So in the case of topological spaces, we have different ways of describing the structure on its underlying set, be it by open sets, closed sets, the Kurotowski closure operator, or neighborhood description (see Peter Clark's notes). These formally give us different categories, the objects being sets equipped with one of these descriptions as its structure and the arrows being those set maps which respect the structure (more on this later). They all are equipped with a forgetful functor, and moreover they are concretely isomorphic, meaning the there are isomorphic functors which respect the forgetful functors.

For example, if $\mathbf{Top}_{open}$ is the category of topological spaces defined by open sets and $\mathbf{Top}_{closed}$ is the category of topological spaces defined by closed sets, there is an obvious isomorphism $F\colon \mathbf{Top}_{open} \to \mathbf{Top}_{closed}$, $\langle X; \tau\rangle\mapsto \langle X; \overline{\tau}\rangle$ where the set of open sets $\tau$ map to their set complements in $\overline{\tau}$. Then the forgetful functors $U\colon \mathbf{Top}_{open}\to \mathbf{Set}$ and $U'\colon \mathbf{Top}_{closed}\to \mathbf{Set}$ are related by this iso, i.e., $U=U'F$. We say they are concretely isomorphic meaning the structure is essentially the same.

As to your question about why the topological maps are said to be structure preserving, it is because the maps respect the structure of the topological spaces. If we take the open set definition of topological spaces, then $f\colon \langle X; \tau\rangle \to \langle X';\tau' \rangle$ is a set map $f\colon X\to X'$ such that there is a preservation of the open set structure, ie, $f^{-1}\colon \tau'\to \tau$ is a bounded poset map.

It turns out that there are topological-like constructs and algebraic-like constructs, depending on what the fibers of the forgetful functor looks like on objects.

For example, let's look at the the fiber of $U\colon \mathbf{Top}\to \mathbf{Set}$ over a set $X$. We can define a poset structure on the fiber by setting $\langle X;\tau\rangle \leq \langle X;\tau'\rangle$ iff the underlying identity map is a continuous map $id_X\colon \langle X;\tau\rangle \to \langle X;\tau'\rangle$. This is where your final and cofinal topologies come in. We have every fiber equipped with a bounded poset structure with the bottom being the cofinal topology on that set and top being the final topology. This is because the identity from a set with the cofinal topology (discrete topology) is continuous and the identity to a set with the final topology (indiscrete topology) is continuous.

In general, topological-like structures have nondiscrete posets as fibers and algebraic-like structure have discrete posets as fibers where two structures $\langle X;S\rangle \leq \langle X;S'\rangle$ iff the underlying identity map is a structure preserving map $id_X\colon \langle X;S\rangle \to \langle X;S'\rangle$. See The Joy of Cats for a more detailed discussion http://katmat.math.uni-bremen.de/acc/acc.pdf

  • $\begingroup$ Thanks for the time answering my question first. I am aware that continuous functions preserve opens in the topology when taking the inverse. Even though continuous functions are structure preserving in \mathbf{Top}, what it really seems to me is that the inverse of a continuous function is structure preserving. To me, this sounds very asymmetrical to what happens in \mathbf{Grp} \mathbf{Top} morphisms "preserve" the structure of the topology on inverse image while morphisms in \mathbf{Grp} preserve the structure through the image. $\endgroup$ – User Mar 23 '14 at 9:51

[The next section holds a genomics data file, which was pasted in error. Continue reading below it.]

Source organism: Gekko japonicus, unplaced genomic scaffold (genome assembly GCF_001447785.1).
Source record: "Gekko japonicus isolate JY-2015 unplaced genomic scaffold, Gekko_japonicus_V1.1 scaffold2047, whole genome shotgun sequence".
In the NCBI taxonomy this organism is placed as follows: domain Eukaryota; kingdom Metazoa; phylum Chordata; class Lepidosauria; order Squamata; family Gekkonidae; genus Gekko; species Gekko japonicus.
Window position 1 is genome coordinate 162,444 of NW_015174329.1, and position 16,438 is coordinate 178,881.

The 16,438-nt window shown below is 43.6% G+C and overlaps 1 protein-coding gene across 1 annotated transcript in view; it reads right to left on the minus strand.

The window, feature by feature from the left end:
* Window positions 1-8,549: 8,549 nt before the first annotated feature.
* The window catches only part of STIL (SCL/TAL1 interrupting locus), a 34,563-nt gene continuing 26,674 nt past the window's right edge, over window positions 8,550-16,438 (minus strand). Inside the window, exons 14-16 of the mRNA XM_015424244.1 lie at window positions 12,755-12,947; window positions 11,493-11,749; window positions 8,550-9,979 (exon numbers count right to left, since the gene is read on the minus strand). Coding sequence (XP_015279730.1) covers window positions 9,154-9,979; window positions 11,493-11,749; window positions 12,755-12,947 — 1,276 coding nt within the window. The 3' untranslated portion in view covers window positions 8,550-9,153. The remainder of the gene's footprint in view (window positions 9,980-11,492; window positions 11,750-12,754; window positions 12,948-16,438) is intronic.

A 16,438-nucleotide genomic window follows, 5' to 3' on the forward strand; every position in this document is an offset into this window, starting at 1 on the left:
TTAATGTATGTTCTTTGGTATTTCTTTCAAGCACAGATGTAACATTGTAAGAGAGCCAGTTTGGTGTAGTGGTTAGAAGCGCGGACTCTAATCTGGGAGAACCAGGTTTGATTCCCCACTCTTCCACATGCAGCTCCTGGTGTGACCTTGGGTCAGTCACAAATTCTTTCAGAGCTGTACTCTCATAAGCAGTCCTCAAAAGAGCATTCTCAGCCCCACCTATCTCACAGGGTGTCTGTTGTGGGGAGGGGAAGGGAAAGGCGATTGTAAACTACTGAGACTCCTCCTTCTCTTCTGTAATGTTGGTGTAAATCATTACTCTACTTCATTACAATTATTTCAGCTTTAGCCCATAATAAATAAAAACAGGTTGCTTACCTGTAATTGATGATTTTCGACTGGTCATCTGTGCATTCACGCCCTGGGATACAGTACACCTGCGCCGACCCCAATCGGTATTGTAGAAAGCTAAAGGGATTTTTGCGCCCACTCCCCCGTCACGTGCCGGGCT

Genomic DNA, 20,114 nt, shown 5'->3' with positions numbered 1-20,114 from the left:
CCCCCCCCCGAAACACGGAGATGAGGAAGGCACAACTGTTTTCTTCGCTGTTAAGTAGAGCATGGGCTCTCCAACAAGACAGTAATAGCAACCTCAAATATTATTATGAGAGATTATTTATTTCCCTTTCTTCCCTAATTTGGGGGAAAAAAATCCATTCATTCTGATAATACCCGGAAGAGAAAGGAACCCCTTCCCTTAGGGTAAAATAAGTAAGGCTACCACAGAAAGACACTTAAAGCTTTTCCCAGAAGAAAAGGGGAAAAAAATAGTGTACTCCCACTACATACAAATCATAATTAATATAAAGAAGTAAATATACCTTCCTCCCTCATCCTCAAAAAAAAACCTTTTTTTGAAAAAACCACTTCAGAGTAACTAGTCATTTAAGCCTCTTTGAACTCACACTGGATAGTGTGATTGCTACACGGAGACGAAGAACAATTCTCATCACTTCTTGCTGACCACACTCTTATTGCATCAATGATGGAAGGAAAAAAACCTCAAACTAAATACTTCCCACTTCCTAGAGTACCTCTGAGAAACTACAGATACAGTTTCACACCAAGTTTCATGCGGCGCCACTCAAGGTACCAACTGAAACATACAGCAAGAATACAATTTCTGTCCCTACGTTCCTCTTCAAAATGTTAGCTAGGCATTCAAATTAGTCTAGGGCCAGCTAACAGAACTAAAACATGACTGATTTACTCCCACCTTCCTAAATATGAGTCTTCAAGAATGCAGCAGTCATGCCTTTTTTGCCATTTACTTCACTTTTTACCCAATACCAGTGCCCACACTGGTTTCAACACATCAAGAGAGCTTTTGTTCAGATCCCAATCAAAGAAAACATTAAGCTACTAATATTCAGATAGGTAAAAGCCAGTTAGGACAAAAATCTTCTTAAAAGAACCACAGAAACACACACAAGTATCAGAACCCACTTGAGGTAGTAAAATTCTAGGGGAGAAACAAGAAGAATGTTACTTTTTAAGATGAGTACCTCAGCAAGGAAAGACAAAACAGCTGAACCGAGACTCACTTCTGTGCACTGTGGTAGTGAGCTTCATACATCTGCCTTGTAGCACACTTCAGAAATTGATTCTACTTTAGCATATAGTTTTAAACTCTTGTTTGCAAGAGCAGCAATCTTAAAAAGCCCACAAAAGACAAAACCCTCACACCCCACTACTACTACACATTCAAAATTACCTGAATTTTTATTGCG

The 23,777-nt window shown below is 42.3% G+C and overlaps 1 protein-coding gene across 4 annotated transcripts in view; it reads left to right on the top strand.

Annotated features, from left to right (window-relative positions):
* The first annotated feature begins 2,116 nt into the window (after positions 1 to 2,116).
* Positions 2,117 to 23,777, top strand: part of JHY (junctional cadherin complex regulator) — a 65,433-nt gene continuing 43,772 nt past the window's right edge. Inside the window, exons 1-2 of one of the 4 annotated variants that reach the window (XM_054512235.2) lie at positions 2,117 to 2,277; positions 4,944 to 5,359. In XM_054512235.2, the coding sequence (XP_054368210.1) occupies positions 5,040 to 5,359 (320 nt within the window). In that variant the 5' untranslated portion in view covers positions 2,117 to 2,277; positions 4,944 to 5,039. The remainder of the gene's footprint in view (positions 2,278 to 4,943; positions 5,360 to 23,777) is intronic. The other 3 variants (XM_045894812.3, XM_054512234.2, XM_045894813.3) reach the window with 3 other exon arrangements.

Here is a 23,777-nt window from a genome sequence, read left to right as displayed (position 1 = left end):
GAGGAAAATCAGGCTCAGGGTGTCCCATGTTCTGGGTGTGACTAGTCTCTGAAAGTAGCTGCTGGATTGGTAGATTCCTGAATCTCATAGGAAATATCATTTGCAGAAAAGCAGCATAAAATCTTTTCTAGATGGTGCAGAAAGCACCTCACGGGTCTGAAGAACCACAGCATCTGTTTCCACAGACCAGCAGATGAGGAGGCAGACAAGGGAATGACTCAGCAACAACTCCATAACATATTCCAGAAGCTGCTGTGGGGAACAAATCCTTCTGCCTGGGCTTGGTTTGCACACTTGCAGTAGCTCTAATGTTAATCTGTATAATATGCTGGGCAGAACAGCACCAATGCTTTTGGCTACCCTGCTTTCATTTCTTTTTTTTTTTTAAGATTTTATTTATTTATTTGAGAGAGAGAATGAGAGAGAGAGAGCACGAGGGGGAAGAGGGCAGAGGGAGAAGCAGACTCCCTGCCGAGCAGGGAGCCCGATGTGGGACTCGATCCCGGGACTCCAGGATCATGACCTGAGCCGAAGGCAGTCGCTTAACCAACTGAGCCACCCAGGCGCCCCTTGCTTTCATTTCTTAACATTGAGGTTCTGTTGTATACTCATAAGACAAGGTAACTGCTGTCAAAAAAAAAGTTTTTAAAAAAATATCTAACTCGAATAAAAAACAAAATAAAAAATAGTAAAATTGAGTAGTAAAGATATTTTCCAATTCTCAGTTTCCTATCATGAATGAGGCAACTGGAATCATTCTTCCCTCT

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    $\begingroup$ @user132951 That is a very good observation. A good rule of thumb is that categories of geometry (like topology) are somehow dual to that of categories of algebra. But maybe a better explanation is that vicinity of neighborhoods of points are preserved. Recall that a real function $f\colon U\to \mathbb R$ is continuous iff $\lim_{x_0\to x}f(x_0)=f(x)$ for each $x\in X$. We can generalize a bit by looking at filters. See en.wikipedia.org/wiki/… $\endgroup$ – Rachmaninoff Mar 23 '14 at 10:17
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    $\begingroup$ Once we have the notion of filter bases down, then a function $f\colon X\to Y$ is continuous iff the image of the filter base on $X$ forms a filter base on $Y$. $\endgroup$ – Rachmaninoff Mar 23 '14 at 10:24
  • $\begingroup$ But of course, this is equivalent to the definition given by the inverse of an open set is open. There are of course others. I just wanted to give you one where the structure preservation was going in the same direction as the set function. $\endgroup$ – Rachmaninoff Mar 23 '14 at 10:27
  • $\begingroup$ Are you telling me that they also "preserve" structure though image because of filters? I have some backgrounds concerning filters so if there is a full explanation of this I can grab it. Or maybe I have misunderstood. My final though is : By counterimage topologies are preserved by though open sets and by image thanks to the filters. is it is it just the first part $\endgroup$ – User Mar 23 '14 at 10:39

Good question.

In algebra, "structure-preserving" is easy to define, because algebraic structures can be viewed as product-preserving functors out of Lawvere theories, and the homomorphisms between them are just the natural transformations.

However outside of algebra, it becomes much trickier to work out what is the "correct" notion of homomorphism, and sometimes there is more than one "correct" answer, depending on what you're trying to do.

  • $\begingroup$ What is tricky about the notion of preserving neighborhoods of points? So a set map $f\colon X\to Y$ must respect "nearness", i.e., open neighborhoods of $f(x)$ in $Y$ must have come from open sets in $X$. $\endgroup$ – Rachmaninoff Mar 23 '14 at 5:09
  • $\begingroup$ @Rachmaninoff well why not reflect neighbourhoods? Why not preserve neighbourhoods up to expansion? etc. $\endgroup$ – goblin Mar 23 '14 at 5:20
  • $\begingroup$ That's right. But if I understand what you mean by reflect neighbourhoods, or expansion, all of these definitions are concretely isomorphic. So they are all essentially describing the same structure-preservation, which is what I mentioned in the answer above. $\endgroup$ – Rachmaninoff Mar 23 '14 at 5:25
  • $\begingroup$ If "reflecting neighbourhoods" and "preserving neighbourhoods up to expansion" give us different morphisms, then we should be able to point to the structure in the definition of a structured set...otherwise these are not structure-preserving... $\endgroup$ – Rachmaninoff Mar 23 '14 at 5:40